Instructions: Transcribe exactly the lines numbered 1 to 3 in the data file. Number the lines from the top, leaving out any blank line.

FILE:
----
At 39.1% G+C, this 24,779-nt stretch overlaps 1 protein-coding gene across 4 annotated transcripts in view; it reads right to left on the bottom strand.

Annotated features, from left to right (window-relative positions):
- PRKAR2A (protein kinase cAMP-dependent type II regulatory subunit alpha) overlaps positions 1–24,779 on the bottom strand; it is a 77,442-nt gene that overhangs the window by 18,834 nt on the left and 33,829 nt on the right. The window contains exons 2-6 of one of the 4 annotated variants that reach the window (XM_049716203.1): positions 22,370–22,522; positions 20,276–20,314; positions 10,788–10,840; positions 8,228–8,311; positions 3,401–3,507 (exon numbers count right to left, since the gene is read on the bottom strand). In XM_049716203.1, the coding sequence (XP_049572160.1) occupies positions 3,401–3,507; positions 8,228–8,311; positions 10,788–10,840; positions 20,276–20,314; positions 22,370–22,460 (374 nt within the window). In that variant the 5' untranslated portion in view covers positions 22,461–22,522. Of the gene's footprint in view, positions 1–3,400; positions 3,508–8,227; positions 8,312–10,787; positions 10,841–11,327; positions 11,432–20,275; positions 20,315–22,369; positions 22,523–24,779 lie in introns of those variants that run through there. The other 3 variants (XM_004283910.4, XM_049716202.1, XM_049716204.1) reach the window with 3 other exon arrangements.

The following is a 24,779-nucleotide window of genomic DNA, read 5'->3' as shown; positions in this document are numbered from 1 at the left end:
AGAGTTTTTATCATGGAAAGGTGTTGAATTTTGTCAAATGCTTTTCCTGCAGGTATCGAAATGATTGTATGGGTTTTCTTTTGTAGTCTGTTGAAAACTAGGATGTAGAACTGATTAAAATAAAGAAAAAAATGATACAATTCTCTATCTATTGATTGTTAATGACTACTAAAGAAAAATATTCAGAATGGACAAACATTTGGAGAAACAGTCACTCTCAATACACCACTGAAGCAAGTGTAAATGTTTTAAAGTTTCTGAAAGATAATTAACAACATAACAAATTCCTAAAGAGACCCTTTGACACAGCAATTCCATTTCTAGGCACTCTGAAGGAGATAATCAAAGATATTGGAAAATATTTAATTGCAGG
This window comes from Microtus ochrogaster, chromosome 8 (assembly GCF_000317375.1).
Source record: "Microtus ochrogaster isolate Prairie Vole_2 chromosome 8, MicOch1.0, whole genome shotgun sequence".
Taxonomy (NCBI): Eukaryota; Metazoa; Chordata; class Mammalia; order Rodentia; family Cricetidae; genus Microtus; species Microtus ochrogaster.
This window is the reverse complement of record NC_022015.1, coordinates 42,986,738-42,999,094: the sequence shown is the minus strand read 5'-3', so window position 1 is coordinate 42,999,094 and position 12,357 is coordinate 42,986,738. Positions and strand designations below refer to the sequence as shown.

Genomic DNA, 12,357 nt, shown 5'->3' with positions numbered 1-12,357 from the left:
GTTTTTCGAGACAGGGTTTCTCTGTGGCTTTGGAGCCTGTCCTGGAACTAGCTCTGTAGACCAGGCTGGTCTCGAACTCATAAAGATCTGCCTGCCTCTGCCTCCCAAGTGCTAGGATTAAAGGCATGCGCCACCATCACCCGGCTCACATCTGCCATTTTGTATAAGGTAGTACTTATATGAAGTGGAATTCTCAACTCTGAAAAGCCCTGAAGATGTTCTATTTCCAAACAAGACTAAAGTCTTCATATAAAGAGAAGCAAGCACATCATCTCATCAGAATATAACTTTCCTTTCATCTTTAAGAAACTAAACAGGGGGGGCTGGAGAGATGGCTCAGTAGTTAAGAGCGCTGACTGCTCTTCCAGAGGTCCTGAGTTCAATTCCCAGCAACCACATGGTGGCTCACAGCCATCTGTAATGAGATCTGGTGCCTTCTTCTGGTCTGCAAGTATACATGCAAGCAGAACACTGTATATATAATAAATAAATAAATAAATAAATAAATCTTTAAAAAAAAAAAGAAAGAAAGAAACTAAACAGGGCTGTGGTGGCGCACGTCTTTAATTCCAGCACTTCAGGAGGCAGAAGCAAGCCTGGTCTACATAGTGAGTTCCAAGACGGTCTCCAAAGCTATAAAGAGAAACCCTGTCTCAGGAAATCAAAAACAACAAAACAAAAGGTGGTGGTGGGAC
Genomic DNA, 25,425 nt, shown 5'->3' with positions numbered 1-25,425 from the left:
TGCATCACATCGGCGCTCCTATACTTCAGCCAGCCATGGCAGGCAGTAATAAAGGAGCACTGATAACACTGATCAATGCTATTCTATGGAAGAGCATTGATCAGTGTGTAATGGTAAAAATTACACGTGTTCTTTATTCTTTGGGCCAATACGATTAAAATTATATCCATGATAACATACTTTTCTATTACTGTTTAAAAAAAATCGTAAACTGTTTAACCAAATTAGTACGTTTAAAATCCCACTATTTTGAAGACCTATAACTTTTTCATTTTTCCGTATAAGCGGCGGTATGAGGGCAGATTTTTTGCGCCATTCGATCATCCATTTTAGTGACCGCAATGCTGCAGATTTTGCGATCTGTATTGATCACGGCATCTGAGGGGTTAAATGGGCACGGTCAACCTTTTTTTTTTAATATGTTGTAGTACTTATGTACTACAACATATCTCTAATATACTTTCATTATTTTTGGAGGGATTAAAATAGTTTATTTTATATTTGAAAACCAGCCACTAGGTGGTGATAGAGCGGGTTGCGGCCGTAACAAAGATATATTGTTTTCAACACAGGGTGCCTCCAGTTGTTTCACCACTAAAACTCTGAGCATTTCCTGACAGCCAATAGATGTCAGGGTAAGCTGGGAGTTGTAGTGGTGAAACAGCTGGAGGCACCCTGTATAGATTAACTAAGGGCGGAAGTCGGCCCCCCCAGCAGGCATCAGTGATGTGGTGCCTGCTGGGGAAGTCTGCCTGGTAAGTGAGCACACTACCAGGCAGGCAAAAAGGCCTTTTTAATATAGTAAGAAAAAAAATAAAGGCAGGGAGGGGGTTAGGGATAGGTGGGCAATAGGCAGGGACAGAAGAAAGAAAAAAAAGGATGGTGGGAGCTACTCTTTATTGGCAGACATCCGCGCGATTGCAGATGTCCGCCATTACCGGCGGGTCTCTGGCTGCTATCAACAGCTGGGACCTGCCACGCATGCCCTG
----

At 39.1% G+C, this 24,779-nt stretch overlaps 1 protein-coding gene across 4 annotated transcripts in view; it reads right to left on the bottom strand.

Annotated features, from left to right (window-relative positions):
- PRKAR2A (protein kinase cAMP-dependent type II regulatory subunit alpha) overlaps positions 1–24,779 on the bottom strand; it is a 77,442-nt gene that overhangs the window by 18,834 nt on the left and 33,829 nt on the right. The window contains exons 2-6 of one of the 4 annotated variants that reach the window (XM_049716203.1): positions 22,370–22,522; positions 20,276–20,314; positions 10,788–10,840; positions 8,228–8,311; positions 3,401–3,507 (exon numbers count right to left, since the gene is read on the bottom strand). In XM_049716203.1, the coding sequence (XP_049572160.1) occupies positions 3,401–3,507; positions 8,228–8,311; positions 10,788–10,840; positions 20,276–20,314; positions 22,370–22,460 (374 nt within the window). In that variant the 5' untranslated portion in view covers positions 22,461–22,522. Of the gene's footprint in view, positions 1–3,400; positions 3,508–8,227; positions 8,312–10,787; positions 10,841–11,327; positions 11,432–20,275; positions 20,315–22,369; positions 22,523–24,779 lie in introns of those variants that run through there. The other 3 variants (XM_004283910.4, XM_049716202.1, XM_049716204.1) reach the window with 3 other exon arrangements.